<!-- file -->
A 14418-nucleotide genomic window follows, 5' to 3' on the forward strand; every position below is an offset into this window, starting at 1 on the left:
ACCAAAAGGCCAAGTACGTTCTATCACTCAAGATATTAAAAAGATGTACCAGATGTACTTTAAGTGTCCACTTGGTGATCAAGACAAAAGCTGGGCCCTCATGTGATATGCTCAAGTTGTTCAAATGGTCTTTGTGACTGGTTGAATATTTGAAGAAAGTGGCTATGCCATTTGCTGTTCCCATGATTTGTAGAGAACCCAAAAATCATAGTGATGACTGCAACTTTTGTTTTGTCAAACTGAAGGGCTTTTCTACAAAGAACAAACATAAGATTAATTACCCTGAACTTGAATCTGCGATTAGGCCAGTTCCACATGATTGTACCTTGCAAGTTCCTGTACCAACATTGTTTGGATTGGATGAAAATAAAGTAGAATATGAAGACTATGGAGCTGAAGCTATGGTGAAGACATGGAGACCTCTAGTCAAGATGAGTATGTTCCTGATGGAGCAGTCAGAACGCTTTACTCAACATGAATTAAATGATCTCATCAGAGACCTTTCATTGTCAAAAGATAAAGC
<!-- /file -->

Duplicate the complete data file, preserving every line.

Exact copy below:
A 14418-nucleotide genomic window follows, 5' to 3' on the forward strand; every position below is an offset into this window, starting at 1 on the left:
ACCAAAAGGCCAAGTACGTTCTATCACTCAAGATATTAAAAAGATGTACCAGATGTACTTTAAGTGTCCACTTGGTGATCAAGACAAAAGCTGGGCCCTCATGTGATATGCTCAAGTTGTTCAAATGGTCTTTGTGACTGGTTGAATATTTGAAGAAAGTGGCTATGCCATTTGCTGTTCCCATGATTTGTAGAGAACCCAAAAATCATAGTGATGACTGCAACTTTTGTTTTGTCAAACTGAAGGGCTTTTCTACAAAGAACAAACATAAGATTAATTACCCTGAACTTGAATCTGCGATTAGGCCAGTTCCACATGATTGTACCTTGCAAGTTCCTGTACCAACATTGTTTGGATTGGATGAAAATAAAGTAGAATATGAAGACTATGGAGCTGAAGCTATGGTGAAGACATGGAGACCTCTAGTCAAGATGAGTATGTTCCTGATGGAGCAGTCAGAACGCTTTACTCAACATGAATTAAATGATCTCATCAGAGACCTTTCATTGTCAAAAGATAAAGC